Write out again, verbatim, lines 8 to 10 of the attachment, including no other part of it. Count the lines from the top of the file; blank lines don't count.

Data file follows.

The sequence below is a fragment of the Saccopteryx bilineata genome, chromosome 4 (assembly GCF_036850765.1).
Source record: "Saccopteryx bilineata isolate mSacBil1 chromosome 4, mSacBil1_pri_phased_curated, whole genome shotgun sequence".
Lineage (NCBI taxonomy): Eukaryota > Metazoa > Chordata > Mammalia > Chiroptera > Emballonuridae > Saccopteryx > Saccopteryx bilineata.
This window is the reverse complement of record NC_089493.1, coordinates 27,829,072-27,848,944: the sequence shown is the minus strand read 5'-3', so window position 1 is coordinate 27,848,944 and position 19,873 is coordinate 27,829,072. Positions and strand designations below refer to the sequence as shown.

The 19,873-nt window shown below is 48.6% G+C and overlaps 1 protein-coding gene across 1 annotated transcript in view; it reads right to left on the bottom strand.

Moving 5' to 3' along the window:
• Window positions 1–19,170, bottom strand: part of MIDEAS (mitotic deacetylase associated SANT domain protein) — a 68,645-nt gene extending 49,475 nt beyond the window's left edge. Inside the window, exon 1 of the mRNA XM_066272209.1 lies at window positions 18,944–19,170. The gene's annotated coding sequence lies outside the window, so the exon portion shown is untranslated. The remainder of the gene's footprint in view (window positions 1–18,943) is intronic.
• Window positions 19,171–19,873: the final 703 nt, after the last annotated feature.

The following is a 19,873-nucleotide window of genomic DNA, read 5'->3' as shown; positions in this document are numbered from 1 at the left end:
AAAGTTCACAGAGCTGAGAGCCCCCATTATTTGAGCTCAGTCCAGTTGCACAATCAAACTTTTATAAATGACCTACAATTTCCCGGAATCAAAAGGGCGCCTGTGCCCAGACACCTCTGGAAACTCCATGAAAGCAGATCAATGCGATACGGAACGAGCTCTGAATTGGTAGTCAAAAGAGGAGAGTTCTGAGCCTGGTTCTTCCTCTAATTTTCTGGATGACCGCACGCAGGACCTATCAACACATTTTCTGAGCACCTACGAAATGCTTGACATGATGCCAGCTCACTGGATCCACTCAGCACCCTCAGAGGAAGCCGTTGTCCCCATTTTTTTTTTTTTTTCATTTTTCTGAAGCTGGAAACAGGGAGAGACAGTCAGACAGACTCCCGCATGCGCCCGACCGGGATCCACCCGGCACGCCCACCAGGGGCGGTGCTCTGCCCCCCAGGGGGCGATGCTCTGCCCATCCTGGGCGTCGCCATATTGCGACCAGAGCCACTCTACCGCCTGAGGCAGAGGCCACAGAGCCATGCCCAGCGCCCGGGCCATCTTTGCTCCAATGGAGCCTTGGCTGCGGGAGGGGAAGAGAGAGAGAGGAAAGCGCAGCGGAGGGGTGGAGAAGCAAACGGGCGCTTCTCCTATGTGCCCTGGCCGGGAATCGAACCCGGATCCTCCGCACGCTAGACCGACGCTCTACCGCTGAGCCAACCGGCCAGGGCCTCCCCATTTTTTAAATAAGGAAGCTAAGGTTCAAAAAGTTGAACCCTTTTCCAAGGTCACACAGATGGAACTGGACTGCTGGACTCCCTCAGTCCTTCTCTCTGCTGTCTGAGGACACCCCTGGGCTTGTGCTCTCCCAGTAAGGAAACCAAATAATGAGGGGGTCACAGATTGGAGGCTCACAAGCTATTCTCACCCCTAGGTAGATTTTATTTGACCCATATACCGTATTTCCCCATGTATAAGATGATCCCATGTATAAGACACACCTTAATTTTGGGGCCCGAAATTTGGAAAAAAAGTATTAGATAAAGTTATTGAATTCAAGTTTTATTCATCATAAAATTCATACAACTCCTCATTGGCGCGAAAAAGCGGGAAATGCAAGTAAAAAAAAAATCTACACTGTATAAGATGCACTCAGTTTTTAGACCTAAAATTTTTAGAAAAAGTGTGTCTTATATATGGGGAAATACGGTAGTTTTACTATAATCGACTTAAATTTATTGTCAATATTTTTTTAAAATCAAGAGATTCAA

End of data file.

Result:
• Window positions 19,171–19,873: the final 703 nt, after the last annotated feature.

The following is a 19,873-nucleotide window of genomic DNA, read 5'->3' as shown; positions in this document are numbered from 1 at the left end:
AAAGTTCACAGAGCTGAGAGCCCCCATTATTTGAGCTCAGTCCAGTTGCACAATCAAACTTTTATAAATGACCTACAATTTCCCGGAATCAAAAGGGCGCCTGTGCCCAGACACCTCTGGAAACTCCATGAAAGCAGATCAATGCGATACGGAACGAGCTCTGAATTGGTAGTCAAAAGAGGAGAGTTCTGAGCCTGGTTCTTCCTCTAATTTTCTGGATGACCGCACGCAGGACCTATCAACACATTTTCTGAGCACCTACGAAATGCTTGACATGATGCCAGCTCACTGGATCCACTCAGCACCCTCAGAGGAAGCCGTTGTCCCCATTTTTTTTTTTTTTTCATTTTTCTGAAGCTGGAAACAGGGAGAGACAGTCAGACAGACTCCCGCATGCGCCCGACCGGGATCCACCCGGCACGCCCACCAGGGGCGGTGCTCTGCCCCCCAGGGGGCGATGCTCTGCCCATCCTGGGCGTCGCCATATTGCGACCAGAGCCACTCTACCGCCTGAGGCAGAGGCCACAGAGCCATGCCCAGCGCCCGGGCCATCTTTGCTCCAATGGAGCCTTGGCTGCGGGAGGGGAAGAGAGAGAGAGGAAAGCGCAGCGGAGGGGTGGAGAAGCAAACGGGCGCTTCTCCTATGTGCCCTGGCCGGGAATCGAACCCGGATCCTCCGCACGCTAGACCGACGCTCTACCGCTGAGCCAACCGGCCAGGGCCTCCCCATTTTTTAAATAAGGAAGCTAAGGTTCAAAAAGTTGAACCCTTTTCCAAGGTCACACAGATGGAACTGGACTGCTGGACTCCCTCAGTCCTTCTCTCTGCTGTCTGAGGACACCCCTGGGCTTGTGCTCTCCCAGTAAGGAAACCAAATAATGAGGGGGTCACAGATTGGAGGCTCACAAGCTATTCTCACCCCTAGGTAGATTTTATTTGACCCATATACCGTATTTCCCCATGTATAAGATGATCCCATGTATAAGACACACCTTAATTTTGGGGCCCGAAATTTGGAAAAAAAGTATTAGATAAAGTTATTGAATTCAAGTTTTATTCATCATAAAATTCATACAACTCCTCATTGGCGCGAAAAAGCGGGAAATGCAAGTAAAAAAAAAATCTACACTGTATAAGATGCACTCAGTTTTTAGACCTAAAATTTTTAGAAAAAGTGTGTCTTATATATGGGGAAATACGGTAGTTTTACTATAATCGACTTAAATTTATTGTCAATATTTTTTTAAAATCAAGAGATTCAA